The intermediate interrupt forks 37 are each supported on an interrupt fork carriage 38 supported on frame 14 of batching machine 10. The interrupt fork carriage 38 includes a rodless air cylinder 19a on which forks 37 ride back and forth in-line with the direction of flow of the shingled signatures 40 through the batching machine 10, and a vertically disposed ball nut and screw assembly 36a is provided to allow limited up and down motion of the intermediate forks 37.
As best seen in FIG. 1, stripper/front stops 39 are provided to aid in positioning shingled signatures 40 to form a partial stack 46. In addition, stops 39 retain partial stack 46 on the interrupt forks 37 when the batch forks 23 are retracted. Conventional "joggers" are provided to align the signatures 40 laterally during stacking.
The batching operation sequence, using the optional intermediate interrupt forks 37, is best seen in FIGS. 3-6.
Referring first to FIG. 3, a first delivered stack 41 of signatures is shown at the downstream end of downstream conveyor 34, and the main pile forks 33 are shown in position to receive shingled signatures 40 from upstream conveyor 42. The batch forks 23 and their integral fingers 24 are disposed slightly above, and in line with the downstream end of upstream conveyor 42, in proximity to drive rollers 43 and weighted roller 44 of upstream conveyor 42.
Shingled signatures 40 leaving the upstream conveyor 42 fall onto the main pile forks 33, which move continuously downward as signatures are added from the top. When the electric photocell counter (not shown) senses there is a complete stack 35, as best seen in FIG. 4 of the drawings, to separate stack 35 from the next shingled signatures 40, the pivoting, integral fingers 24 are caused to depress the last signature 47 to become part of the stack 35, and thereby divert the next incoming signature 45 to the top of batch forks 23, where a partial stack 46 is begun. Meantime, the main pile forks 33 continue to move downwardly until the stack 35 is delivered to the downstream conveyor 34. At this point in time, the optional intermediate interrupt forks 37 have moved in towards the batch forks 23, and under the partial stack 46 to transfer partial stack 46 from the batch forks 23 to the main pile forks 33. When the stack 35 moves downstream on downstream conveyor 34, the main pile forks 33 raise up to receive the partial stack 46 from the interrupt forks 37. As soon as this transfer has been completed, the interrupt forks 37 withdraw to their starting position under upstream conveyor 42, as best seen in FIG. 3, and the cycle is repeated.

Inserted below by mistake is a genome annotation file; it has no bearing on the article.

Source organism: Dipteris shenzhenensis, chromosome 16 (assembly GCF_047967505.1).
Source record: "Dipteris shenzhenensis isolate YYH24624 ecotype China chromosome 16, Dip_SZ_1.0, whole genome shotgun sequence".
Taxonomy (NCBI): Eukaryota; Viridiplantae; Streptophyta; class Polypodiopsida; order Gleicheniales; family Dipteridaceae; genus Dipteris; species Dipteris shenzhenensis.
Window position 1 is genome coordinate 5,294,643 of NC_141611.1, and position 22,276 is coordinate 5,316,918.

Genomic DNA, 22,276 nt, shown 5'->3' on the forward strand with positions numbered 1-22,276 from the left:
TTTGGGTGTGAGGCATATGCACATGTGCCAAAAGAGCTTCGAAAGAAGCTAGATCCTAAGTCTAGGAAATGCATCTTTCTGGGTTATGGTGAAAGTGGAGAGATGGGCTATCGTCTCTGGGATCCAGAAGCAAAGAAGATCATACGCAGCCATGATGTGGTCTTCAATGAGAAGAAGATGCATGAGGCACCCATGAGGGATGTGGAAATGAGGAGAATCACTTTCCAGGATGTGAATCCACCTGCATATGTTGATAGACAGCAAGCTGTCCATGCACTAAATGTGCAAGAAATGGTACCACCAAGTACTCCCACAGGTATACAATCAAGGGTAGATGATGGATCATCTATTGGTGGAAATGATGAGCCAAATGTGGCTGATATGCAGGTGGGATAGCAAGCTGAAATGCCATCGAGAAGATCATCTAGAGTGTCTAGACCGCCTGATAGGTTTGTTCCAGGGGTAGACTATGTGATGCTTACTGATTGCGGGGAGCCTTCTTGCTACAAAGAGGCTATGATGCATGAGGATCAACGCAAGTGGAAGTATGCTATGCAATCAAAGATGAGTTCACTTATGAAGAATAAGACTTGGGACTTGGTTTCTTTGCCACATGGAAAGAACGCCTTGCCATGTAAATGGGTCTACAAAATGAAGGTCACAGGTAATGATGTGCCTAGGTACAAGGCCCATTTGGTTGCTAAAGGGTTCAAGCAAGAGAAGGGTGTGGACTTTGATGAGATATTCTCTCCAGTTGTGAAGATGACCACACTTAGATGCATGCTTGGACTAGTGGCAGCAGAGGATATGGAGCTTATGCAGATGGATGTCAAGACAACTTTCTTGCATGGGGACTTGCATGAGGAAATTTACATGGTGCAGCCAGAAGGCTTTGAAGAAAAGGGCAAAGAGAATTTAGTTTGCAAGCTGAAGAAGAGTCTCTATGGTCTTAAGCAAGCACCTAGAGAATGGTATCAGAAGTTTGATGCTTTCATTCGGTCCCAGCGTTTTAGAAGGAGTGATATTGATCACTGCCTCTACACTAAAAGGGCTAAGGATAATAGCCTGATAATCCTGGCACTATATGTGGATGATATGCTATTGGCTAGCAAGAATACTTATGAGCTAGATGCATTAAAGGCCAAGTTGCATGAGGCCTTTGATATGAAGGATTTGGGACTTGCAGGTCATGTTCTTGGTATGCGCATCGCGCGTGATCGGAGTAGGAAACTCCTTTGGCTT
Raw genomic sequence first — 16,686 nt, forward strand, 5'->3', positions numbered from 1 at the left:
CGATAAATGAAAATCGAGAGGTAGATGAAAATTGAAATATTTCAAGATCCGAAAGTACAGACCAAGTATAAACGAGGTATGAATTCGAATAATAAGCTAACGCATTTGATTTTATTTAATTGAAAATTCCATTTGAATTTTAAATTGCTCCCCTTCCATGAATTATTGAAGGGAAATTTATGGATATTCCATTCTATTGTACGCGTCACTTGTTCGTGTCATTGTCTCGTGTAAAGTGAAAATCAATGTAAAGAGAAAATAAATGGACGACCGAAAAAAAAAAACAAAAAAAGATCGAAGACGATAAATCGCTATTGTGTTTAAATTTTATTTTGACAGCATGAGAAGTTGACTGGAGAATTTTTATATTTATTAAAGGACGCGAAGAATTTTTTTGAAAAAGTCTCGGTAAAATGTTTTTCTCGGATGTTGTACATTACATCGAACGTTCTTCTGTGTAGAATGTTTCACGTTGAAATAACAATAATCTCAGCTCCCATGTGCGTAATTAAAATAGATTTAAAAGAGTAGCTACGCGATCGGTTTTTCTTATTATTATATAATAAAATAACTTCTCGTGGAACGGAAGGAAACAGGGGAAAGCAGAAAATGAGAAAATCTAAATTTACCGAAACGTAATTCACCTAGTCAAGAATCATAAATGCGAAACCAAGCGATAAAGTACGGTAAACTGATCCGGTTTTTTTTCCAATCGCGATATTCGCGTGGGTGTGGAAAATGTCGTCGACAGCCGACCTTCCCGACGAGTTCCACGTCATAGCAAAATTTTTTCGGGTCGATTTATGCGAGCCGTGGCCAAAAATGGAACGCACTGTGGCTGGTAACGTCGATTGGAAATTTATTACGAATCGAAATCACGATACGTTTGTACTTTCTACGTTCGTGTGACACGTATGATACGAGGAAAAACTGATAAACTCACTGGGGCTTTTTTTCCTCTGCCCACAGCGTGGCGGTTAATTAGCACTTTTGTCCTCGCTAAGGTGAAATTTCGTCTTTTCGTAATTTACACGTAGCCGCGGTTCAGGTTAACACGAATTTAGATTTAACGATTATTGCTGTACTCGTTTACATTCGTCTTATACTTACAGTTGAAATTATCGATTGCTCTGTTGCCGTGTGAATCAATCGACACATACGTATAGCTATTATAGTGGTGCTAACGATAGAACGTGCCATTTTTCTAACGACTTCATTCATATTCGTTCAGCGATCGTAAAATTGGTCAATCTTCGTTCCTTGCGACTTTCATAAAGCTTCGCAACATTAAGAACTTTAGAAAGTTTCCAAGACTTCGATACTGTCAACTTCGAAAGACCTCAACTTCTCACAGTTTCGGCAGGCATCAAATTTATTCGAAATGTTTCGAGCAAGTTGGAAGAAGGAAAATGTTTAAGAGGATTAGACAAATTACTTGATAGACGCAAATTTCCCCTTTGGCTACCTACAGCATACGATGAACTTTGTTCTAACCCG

FIGS. 7-9 show in detail the sequence of actions which enable continuous, in-line, high-speed separation of shingled signatures into stacks of predetermined quantities.
In the initial stage shown in FIG. 7, the shingled signatures 40 flow from the downstream end of the upstream conveyor 42 and drop onto the main pile forks 33 to be stacked. When the electric counter sensing means (not shown) senses the last signature 47 of the preset quantity required for a stack 35, the pivoting, integral fingers 24 are caused to depress by actuation of solenoid 30. The fingers 24 cause the first signature 45 and the following shingled signatures 40 to be diverted onto the batch forks 23 to commence a partial stack 46. The cycle continues as described above in connection with FIGS. 3-6.
This invention provides a continuous, in-line high speed batching system for stacking signatures at a rate up to about 1200-1300 feet per minute and higher. The novel features include the integral, pivoting fingers which provide a means for efficiently separating shingled signatures into batches for accurate-count stacking without the need for "gapping", slowing or interrupting the flow of signatures.
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|U.S. Classification||271/189, 414/790.8, 414/790, 271/215, 271/218|
|Cooperative Classification||B65H29/66, B65H31/32|
|European Classification||B65H29/66, B65H31/32|
|Jan 16, 1990||AS||Assignment|
Owner name: NUMERICAL CONCEPTS, INC.,, INDIANA
Free format text: ASSIGNMENT OF ASSIGNORS INTEREST.;ASSIGNORS:JONES, DONALD A.;JONES, ROBERT M.;REEL/FRAME:005272/0026
Effective date: 19900115
|Oct 17, 1994||FPAY||Fee payment|
Year of fee payment: 4
|Dec 8, 1998||REMI||Maintenance fee reminder mailed|
|Feb 5, 1999||SULP||Surcharge for late payment|
|Feb 5, 1999||FPAY||Fee payment|
Year of fee payment: 8
|May 14, 2003||LAPS||Lapse for failure to pay maintenance fees|
|Jul 8, 2003||FP||Expired due to failure to pay maintenance fee|
Effective date: 20030514